Example 1 is a stereo recording of a bouzouki with an AKG C414 and a CMC5 Shoeps MK4 capsule with a gradual phase change of 180 degrees during the extract.

example1_bouzouki_variphase_mp3 is a combination of the two single tracks that let you hear the effect.

Both example1_bouzouki_right_AKGC414 and example1_bouzouki_left_ShoepsCMC5_mk4 are separate mono tracks that allow you to reconstruct the stereo signal of your choice.

Example 2 is the bouzouki into the DI for one track and recorded with the C414 for the second. example2_bouzouki_DI&mic_stereo_mp3 lets you listen to the result in stereo.

For the song MacAlpine’s Fusiliers, the vocal was recorded with a C414. The HMX is triggered at the beginning of the second verse (on the word “stripped”) at a low level, then gradually increased.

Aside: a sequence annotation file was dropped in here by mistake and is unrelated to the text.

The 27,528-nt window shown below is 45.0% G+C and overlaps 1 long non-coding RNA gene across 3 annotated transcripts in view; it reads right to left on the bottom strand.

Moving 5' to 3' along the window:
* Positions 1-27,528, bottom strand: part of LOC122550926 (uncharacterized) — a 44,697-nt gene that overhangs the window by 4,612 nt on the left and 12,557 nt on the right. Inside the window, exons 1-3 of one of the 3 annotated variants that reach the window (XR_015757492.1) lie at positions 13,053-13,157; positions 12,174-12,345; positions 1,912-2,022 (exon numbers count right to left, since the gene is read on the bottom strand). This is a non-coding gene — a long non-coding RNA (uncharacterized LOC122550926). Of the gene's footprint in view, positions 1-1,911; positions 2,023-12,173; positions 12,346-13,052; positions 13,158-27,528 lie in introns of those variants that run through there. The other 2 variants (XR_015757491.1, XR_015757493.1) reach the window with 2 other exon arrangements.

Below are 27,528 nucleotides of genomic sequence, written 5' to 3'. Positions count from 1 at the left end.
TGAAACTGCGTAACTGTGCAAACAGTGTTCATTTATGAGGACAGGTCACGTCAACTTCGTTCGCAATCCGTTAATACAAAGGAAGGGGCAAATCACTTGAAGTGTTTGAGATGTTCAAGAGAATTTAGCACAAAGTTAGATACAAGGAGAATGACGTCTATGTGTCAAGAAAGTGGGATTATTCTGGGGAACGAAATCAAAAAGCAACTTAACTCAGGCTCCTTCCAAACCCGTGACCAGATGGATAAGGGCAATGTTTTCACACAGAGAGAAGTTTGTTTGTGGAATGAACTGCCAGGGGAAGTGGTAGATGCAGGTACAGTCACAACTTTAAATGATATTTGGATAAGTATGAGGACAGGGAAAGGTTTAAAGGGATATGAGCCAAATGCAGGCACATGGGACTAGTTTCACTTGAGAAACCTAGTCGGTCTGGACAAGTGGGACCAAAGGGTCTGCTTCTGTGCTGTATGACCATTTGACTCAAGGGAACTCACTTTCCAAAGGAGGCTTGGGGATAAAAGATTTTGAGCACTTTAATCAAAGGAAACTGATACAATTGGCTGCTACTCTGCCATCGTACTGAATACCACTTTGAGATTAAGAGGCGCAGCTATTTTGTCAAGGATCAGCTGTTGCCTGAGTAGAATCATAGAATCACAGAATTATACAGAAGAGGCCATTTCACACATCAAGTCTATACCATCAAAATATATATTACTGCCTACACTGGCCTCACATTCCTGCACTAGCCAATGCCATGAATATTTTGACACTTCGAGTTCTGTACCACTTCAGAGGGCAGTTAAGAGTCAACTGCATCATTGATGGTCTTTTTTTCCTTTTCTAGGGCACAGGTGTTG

The SM58_HMX example has obviously been recorded with a SM58 and lets you hear the effect of the HMX, first at a reasonable level, then progressively increased

bouzouki and singing: Georghe Frederico Loriolescu


The second special feature called Variphase is associated with the second channel. It lets you vary the phase of the signal on that channel 180°.


This phase adjustment is achieved through a filtering system to perform a time lag in terms of frequency. The Mico manual states that correct placement of microphones is still a priority, but that the 'manual’ phase can be used to refine the results. This works very well, as you can hear in the audio examples. The phase adjustment achieved with the Variphase button allows really nice sound sculpting. But using it in a single room home-studio can be tricky: if the sound source is not isolated from the monitoring room, it will be difficult to adjust if the direct sound source is powerful. In this case you’ll have to carry out multiple recording tests and then listen back to them before finding the proper setting.